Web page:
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What Enzymes Are Used to Break Down Carbohydrates?

by
author image Carlye Waxman
Carlye Waxman is a registered dietitian trained at Mount Sinai Hospital NYC in Medical Nutrition Therapy. She is a weight loss expert, private counselor and community based dietitian in New York City.
What Enzymes Are Used to Break Down Carbohydrates?
Slices of wheat toast. Photo Credit Radu Sebastian/iStock/Getty Images

Have you ever let a cracker sit in your mouth without chewing it and noticed a sweet flavor building on your tongue? That taste is the result of an enzyme trying to break down the cracker. Enzymes work throughout your gastrointestinal tract to hydrolyze the long chains of a carbohydrate and make them into smaller chains. The ultimate goal of digesting carbohydrates is to dismantle their structure into smaller molecules that your body can absorb.

Digestion and Absorption

The goal of digesting and absorbing sugars and starch is to continuously break them down into smaller and smaller molecules that your body can absorb and use. Larger starch molecules, or complex carbohydrates, require extensive breakdown. Simple carbohydrates or sugars require either one breakdown process or none at all.

Breaking Down

Carbohydrate digestion starts in your mouth with the help of a substance called "salivary amylase," an enzyme that breaks down starch into smaller glucose molecules called "dextrins." Dextrins are used sometimes as a thickening agent in food. The smaller chains of starch, or dextrins, get further broken down into polysaccharides and then maltose.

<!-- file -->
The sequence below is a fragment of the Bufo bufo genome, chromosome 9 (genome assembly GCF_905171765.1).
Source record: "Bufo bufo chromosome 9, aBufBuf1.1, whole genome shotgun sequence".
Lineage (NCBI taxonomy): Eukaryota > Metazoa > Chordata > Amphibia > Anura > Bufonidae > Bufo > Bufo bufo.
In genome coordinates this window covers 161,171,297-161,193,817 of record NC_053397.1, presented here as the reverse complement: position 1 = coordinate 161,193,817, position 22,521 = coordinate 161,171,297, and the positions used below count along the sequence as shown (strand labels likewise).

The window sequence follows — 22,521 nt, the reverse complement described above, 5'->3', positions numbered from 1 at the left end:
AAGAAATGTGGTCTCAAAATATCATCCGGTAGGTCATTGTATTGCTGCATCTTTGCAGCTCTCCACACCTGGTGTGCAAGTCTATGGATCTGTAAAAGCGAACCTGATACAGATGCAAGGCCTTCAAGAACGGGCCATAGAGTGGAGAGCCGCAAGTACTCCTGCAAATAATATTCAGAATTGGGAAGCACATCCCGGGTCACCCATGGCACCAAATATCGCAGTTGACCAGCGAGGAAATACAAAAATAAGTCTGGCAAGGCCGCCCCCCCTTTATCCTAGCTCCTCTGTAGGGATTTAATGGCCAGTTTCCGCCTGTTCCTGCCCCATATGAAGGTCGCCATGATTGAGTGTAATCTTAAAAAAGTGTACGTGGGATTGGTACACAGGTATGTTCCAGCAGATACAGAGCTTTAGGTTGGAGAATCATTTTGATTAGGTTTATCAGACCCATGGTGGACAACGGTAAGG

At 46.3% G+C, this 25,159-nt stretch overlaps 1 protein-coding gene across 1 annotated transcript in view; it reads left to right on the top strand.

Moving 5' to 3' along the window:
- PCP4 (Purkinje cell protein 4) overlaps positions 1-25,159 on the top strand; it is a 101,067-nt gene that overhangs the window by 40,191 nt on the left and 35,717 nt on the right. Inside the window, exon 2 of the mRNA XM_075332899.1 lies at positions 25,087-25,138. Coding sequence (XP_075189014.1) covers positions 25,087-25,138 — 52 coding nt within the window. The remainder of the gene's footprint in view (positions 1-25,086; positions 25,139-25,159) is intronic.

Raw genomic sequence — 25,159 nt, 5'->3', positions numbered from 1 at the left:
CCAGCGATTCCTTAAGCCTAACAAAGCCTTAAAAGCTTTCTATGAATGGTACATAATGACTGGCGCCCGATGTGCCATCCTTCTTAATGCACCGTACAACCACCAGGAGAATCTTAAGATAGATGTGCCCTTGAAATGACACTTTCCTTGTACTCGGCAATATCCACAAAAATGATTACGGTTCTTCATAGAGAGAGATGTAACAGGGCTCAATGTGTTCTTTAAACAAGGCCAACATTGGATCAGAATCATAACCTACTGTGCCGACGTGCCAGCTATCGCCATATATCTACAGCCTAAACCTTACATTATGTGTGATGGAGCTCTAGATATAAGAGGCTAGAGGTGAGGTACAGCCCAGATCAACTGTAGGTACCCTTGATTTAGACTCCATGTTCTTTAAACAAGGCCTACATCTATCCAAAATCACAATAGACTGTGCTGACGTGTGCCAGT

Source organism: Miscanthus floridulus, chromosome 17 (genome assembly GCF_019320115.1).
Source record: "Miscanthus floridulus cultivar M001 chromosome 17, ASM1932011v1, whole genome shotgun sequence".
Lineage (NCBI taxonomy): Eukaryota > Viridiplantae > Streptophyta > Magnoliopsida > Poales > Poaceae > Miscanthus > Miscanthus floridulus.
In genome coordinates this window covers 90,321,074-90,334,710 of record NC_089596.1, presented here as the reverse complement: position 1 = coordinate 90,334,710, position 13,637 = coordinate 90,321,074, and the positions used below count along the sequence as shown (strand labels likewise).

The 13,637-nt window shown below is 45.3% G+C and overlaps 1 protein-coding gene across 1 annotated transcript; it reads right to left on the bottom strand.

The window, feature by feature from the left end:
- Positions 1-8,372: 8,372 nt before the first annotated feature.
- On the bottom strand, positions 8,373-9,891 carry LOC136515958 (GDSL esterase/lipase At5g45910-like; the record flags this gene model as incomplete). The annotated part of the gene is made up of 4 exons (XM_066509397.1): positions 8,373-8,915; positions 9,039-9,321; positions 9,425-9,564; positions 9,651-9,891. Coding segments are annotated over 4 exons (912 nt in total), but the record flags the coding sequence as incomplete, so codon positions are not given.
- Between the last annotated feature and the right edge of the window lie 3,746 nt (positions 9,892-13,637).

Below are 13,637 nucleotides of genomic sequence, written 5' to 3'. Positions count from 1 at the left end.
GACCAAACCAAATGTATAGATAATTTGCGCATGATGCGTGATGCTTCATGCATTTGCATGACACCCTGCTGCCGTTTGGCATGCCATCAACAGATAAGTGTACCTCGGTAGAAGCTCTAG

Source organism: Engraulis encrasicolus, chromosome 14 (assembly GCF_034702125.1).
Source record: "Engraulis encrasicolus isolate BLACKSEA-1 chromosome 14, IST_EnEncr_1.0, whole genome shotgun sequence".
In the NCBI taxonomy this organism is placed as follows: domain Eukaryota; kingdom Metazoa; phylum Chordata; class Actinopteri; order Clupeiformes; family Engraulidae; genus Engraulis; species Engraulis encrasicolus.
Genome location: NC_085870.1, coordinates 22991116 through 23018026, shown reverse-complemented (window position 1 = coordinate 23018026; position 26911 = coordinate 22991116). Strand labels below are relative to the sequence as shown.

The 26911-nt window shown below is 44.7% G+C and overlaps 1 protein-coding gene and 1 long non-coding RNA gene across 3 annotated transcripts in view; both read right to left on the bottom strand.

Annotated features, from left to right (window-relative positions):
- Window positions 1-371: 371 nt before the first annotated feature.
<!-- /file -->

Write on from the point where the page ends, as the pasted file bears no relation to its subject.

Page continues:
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Main Digestion

Though carbohydrate digestion starts in the mouth, most of the actual work takes place in the small intestine. With the work of three different enzymes, carbs get broken down from polysaccharides to shorter glucose chains and disaccharides. Enzymes in the outer membrane of the intestinal cell perform the final dismantling of the carbohydrates. These enzymes are maltase, which breaks down maltose into glucose; sucrase, which breaks down sucrose into glucose and fructose; and lactase, which breaks down lactose into glucose and galactose.

Fiber

Fibers linger in the stomach and delay gastric emptying, promoting a feeling of fullness or satiety. In your large intestine, hours after you've finished eating, most of the sugars and starches have been digested. The fiber is the only part of the carbohydrate that remains in your digestive tract. It attracts water, which softens the stool for passage without straining.

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References

  • Understanding Nutrition; Eleanor Noss Whitney, Sharon Rady Rolfes
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